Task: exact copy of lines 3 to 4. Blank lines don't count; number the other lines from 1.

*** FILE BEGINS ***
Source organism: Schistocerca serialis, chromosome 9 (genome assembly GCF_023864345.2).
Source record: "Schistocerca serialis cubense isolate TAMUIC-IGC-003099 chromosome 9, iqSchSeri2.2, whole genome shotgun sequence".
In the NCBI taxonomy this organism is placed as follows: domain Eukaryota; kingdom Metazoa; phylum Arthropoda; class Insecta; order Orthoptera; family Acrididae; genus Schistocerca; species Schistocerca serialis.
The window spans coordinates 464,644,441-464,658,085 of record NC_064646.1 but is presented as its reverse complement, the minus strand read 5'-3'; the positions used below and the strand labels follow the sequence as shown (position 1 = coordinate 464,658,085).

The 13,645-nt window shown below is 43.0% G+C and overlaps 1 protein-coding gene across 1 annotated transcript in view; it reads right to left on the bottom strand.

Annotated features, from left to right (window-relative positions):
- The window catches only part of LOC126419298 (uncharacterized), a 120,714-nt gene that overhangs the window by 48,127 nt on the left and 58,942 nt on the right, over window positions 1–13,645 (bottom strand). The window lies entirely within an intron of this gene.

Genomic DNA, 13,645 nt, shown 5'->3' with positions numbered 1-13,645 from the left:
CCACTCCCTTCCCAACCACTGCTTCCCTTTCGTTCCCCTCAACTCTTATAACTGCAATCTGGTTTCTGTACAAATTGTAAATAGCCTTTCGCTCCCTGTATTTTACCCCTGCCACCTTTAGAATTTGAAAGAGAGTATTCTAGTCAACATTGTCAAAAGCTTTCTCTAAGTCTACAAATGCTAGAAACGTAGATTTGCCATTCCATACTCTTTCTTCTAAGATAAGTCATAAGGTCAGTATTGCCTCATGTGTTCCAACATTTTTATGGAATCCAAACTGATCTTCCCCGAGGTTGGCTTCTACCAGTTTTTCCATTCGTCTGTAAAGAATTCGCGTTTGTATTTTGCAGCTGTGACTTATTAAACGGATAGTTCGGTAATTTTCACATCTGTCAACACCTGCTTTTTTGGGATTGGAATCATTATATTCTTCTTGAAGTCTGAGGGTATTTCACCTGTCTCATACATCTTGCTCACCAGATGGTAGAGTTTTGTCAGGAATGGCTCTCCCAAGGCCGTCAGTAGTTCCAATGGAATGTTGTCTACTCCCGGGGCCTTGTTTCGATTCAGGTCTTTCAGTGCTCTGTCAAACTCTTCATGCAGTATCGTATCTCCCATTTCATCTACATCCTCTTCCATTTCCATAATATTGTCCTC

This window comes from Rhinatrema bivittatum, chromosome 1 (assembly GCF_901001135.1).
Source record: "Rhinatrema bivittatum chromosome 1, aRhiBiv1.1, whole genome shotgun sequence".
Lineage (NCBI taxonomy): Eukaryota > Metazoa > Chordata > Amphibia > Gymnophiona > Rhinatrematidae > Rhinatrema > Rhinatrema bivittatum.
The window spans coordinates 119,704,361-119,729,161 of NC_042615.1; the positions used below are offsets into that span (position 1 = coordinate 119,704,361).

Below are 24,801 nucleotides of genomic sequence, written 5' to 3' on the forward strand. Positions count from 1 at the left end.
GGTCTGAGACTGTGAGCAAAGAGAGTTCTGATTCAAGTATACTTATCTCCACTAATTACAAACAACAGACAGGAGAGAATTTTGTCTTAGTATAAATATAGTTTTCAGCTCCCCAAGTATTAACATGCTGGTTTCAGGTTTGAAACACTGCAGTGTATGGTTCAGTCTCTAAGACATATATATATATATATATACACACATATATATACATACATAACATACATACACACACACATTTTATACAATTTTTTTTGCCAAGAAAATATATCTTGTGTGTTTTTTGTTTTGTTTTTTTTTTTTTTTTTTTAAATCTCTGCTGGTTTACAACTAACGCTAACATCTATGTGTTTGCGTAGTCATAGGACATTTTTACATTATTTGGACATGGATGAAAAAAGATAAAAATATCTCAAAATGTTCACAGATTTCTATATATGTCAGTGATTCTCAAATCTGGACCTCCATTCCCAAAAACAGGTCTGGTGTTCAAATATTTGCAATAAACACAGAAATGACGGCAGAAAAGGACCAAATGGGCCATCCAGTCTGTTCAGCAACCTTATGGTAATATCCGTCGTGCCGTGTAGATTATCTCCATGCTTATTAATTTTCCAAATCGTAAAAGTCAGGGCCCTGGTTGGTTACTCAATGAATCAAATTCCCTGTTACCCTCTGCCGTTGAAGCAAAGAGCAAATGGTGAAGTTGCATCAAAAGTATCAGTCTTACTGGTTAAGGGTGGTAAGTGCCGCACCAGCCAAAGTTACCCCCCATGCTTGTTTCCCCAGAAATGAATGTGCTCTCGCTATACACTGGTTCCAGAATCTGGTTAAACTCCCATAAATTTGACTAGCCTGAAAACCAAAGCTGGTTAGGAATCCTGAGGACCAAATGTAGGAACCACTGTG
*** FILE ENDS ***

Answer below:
In the NCBI taxonomy this organism is placed as follows: domain Eukaryota; kingdom Metazoa; phylum Arthropoda; class Insecta; order Orthoptera; family Acrididae; genus Schistocerca; species Schistocerca serialis.
The window spans coordinates 464,644,441-464,658,085 of record NC_064646.1 but is presented as its reverse complement, the minus strand read 5'-3'; the positions used below and the strand labels follow the sequence as shown (position 1 = coordinate 464,658,085).